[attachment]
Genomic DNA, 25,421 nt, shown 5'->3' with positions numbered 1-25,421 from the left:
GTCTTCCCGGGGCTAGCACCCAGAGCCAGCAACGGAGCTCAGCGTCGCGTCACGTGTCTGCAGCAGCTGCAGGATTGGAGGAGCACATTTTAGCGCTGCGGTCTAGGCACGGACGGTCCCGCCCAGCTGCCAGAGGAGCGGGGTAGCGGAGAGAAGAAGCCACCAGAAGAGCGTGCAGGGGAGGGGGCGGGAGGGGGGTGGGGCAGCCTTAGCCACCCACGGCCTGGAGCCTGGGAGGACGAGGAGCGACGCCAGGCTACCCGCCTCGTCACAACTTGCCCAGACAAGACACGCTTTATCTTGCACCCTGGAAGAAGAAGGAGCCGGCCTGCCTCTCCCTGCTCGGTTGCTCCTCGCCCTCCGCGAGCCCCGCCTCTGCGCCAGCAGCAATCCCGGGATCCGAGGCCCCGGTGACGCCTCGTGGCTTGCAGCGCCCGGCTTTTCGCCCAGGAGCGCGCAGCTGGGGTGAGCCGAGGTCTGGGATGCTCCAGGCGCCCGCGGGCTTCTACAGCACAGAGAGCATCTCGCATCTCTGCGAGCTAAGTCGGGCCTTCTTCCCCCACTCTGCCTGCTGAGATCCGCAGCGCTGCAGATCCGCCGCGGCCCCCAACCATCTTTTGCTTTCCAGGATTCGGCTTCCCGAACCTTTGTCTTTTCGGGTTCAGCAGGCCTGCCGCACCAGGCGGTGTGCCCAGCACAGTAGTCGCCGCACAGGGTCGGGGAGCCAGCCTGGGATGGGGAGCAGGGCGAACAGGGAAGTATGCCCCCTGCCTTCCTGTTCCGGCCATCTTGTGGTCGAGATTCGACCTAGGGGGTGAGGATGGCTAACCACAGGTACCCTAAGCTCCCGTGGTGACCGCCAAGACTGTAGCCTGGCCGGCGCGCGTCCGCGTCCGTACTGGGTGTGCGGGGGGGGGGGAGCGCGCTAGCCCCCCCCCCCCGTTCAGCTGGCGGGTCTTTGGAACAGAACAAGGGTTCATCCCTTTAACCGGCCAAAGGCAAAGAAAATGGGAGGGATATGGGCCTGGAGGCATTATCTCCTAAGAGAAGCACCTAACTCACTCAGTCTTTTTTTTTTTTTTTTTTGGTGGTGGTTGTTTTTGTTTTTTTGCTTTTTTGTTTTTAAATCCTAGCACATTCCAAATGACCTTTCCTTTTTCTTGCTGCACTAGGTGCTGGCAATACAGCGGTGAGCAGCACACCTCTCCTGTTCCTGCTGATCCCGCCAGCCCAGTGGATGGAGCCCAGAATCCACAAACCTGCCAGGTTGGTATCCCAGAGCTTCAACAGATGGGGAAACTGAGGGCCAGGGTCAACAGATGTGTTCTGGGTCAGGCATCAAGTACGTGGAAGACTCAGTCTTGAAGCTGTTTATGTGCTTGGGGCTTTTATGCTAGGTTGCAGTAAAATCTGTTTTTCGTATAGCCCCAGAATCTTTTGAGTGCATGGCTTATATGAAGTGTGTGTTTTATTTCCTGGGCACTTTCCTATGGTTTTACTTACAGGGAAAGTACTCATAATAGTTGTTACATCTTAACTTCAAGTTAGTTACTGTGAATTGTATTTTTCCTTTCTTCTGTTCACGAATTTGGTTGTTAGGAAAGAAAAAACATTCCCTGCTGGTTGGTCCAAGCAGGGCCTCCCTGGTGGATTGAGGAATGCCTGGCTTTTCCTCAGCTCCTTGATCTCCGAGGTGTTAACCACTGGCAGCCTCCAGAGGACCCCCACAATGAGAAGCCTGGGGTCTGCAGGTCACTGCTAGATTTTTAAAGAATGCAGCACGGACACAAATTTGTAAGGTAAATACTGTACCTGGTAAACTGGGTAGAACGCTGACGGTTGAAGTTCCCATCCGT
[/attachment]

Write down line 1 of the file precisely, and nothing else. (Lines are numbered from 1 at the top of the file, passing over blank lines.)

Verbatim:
Genomic DNA, 25,421 nt, shown 5'->3' with positions numbered 1-25,421 from the left: